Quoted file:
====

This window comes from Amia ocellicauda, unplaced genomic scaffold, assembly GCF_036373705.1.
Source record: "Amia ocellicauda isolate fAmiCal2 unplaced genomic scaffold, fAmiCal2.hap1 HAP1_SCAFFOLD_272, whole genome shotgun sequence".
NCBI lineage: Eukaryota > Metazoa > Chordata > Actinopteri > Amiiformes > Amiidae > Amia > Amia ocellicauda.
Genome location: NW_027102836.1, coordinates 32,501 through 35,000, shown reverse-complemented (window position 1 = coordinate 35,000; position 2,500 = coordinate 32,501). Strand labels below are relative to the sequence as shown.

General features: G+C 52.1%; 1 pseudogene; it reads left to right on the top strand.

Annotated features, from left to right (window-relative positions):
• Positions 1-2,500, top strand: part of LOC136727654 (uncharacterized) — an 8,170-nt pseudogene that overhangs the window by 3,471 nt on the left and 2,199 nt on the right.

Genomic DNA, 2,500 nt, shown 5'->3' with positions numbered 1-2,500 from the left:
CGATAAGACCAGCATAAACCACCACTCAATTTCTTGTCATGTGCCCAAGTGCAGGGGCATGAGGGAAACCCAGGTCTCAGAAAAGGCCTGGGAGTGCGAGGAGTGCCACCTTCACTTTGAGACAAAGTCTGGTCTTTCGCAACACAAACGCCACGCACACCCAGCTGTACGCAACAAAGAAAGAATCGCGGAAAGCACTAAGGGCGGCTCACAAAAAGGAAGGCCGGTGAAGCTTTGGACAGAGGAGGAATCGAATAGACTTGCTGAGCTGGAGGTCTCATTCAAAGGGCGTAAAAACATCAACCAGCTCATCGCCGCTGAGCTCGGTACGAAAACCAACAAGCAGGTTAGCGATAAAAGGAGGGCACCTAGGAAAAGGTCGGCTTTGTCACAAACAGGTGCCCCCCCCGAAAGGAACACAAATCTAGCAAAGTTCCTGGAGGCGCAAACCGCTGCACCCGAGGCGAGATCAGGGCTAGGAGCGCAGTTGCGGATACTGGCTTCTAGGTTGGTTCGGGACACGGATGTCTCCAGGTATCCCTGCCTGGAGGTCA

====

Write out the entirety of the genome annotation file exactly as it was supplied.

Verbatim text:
This window comes from Amia ocellicauda, unplaced genomic scaffold, assembly GCF_036373705.1.
Source record: "Amia ocellicauda isolate fAmiCal2 unplaced genomic scaffold, fAmiCal2.hap1 HAP1_SCAFFOLD_272, whole genome shotgun sequence".
NCBI lineage: Eukaryota > Metazoa > Chordata > Actinopteri > Amiiformes > Amiidae > Amia > Amia ocellicauda.
Genome location: NW_027102836.1, coordinates 32,501 through 35,000, shown reverse-complemented (window position 1 = coordinate 35,000; position 2,500 = coordinate 32,501). Strand labels below are relative to the sequence as shown.

General features: G+C 52.1%; 1 pseudogene; it reads left to right on the top strand.

Annotated features, from left to right (window-relative positions):
• Positions 1-2,500, top strand: part of LOC136727654 (uncharacterized) — an 8,170-nt pseudogene that overhangs the window by 3,471 nt on the left and 2,199 nt on the right.

Genomic DNA, 2,500 nt, shown 5'->3' with positions numbered 1-2,500 from the left:
CGATAAGACCAGCATAAACCACCACTCAATTTCTTGTCATGTGCCCAAGTGCAGGGGCATGAGGGAAACCCAGGTCTCAGAAAAGGCCTGGGAGTGCGAGGAGTGCCACCTTCACTTTGAGACAAAGTCTGGTCTTTCGCAACACAAACGCCACGCACACCCAGCTGTACGCAACAAAGAAAGAATCGCGGAAAGCACTAAGGGCGGCTCACAAAAAGGAAGGCCGGTGAAGCTTTGGACAGAGGAGGAATCGAATAGACTTGCTGAGCTGGAGGTCTCATTCAAAGGGCGTAAAAACATCAACCAGCTCATCGCCGCTGAGCTCGGTACGAAAACCAACAAGCAGGTTAGCGATAAAAGGAGGGCACCTAGGAAAAGGTCGGCTTTGTCACAAACAGGTGCCCCCCCCGAAAGGAACACAAATCTAGCAAAGTTCCTGGAGGCGCAAACCGCTGCACCCGAGGCGAGATCAGGGCTAGGAGCGCAGTTGCGGATACTGGCTTCTAGGTTGGTTCGGGACACGGATGTCTCCAGGTATCCCTGCCTGGAGGTCA